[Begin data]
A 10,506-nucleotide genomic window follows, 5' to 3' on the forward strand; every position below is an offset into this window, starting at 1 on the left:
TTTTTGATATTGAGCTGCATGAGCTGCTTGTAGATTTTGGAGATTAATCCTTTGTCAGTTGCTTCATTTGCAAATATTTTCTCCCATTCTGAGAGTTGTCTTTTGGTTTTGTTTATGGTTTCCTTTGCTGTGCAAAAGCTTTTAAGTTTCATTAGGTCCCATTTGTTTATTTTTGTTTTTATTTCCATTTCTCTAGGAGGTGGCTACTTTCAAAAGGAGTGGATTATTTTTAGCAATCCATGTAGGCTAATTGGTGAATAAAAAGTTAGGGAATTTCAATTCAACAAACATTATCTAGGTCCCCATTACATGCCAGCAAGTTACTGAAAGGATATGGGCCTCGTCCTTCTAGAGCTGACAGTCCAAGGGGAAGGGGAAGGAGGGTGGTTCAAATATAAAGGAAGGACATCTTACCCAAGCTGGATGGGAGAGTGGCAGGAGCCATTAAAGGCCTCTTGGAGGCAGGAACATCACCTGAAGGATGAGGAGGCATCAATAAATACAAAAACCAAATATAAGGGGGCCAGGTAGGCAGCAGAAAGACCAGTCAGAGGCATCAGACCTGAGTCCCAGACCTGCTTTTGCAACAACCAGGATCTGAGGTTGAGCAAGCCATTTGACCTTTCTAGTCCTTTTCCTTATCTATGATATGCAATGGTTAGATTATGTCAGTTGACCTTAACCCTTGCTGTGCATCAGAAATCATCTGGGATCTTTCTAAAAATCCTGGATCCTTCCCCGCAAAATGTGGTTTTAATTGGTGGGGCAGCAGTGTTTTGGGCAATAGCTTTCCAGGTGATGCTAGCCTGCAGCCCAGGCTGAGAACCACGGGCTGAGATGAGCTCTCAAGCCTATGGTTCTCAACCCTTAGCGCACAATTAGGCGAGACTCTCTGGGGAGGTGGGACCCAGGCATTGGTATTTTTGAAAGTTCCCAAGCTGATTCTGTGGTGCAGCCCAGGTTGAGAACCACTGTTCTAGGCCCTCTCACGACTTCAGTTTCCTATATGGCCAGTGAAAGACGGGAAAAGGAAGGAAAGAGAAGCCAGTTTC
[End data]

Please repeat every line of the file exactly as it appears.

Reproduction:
A 10,506-nucleotide genomic window follows, 5' to 3' on the forward strand; every position below is an offset into this window, starting at 1 on the left:
TTTTTGATATTGAGCTGCATGAGCTGCTTGTAGATTTTGGAGATTAATCCTTTGTCAGTTGCTTCATTTGCAAATATTTTCTCCCATTCTGAGAGTTGTCTTTTGGTTTTGTTTATGGTTTCCTTTGCTGTGCAAAAGCTTTTAAGTTTCATTAGGTCCCATTTGTTTATTTTTGTTTTTATTTCCATTTCTCTAGGAGGTGGCTACTTTCAAAAGGAGTGGATTATTTTTAGCAATCCATGTAGGCTAATTGGTGAATAAAAAGTTAGGGAATTTCAATTCAACAAACATTATCTAGGTCCCCATTACATGCCAGCAAGTTACTGAAAGGATATGGGCCTCGTCCTTCTAGAGCTGACAGTCCAAGGGGAAGGGGAAGGAGGGTGGTTCAAATATAAAGGAAGGACATCTTACCCAAGCTGGATGGGAGAGTGGCAGGAGCCATTAAAGGCCTCTTGGAGGCAGGAACATCACCTGAAGGATGAGGAGGCATCAATAAATACAAAAACCAAATATAAGGGGGCCAGGTAGGCAGCAGAAAGACCAGTCAGAGGCATCAGACCTGAGTCCCAGACCTGCTTTTGCAACAACCAGGATCTGAGGTTGAGCAAGCCATTTGACCTTTCTAGTCCTTTTCCTTATCTATGATATGCAATGGTTAGATTATGTCAGTTGACCTTAACCCTTGCTGTGCATCAGAAATCATCTGGGATCTTTCTAAAAATCCTGGATCCTTCCCCGCAAAATGTGGTTTTAATTGGTGGGGCAGCAGTGTTTTGGGCAATAGCTTTCCAGGTGATGCTAGCCTGCAGCCCAGGCTGAGAACCACGGGCTGAGATGAGCTCTCAAGCCTATGGTTCTCAACCCTTAGCGCACAATTAGGCGAGACTCTCTGGGGAGGTGGGACCCAGGCATTGGTATTTTTGAAAGTTCCCAAGCTGATTCTGTGGTGCAGCCCAGGTTGAGAACCACTGTTCTAGGCCCTCTCACGACTTCAGTTTCCTATATGGCCAGTGAAAGACGGGAAAAGGAAGGAAAGAGAAGCCAGTTTC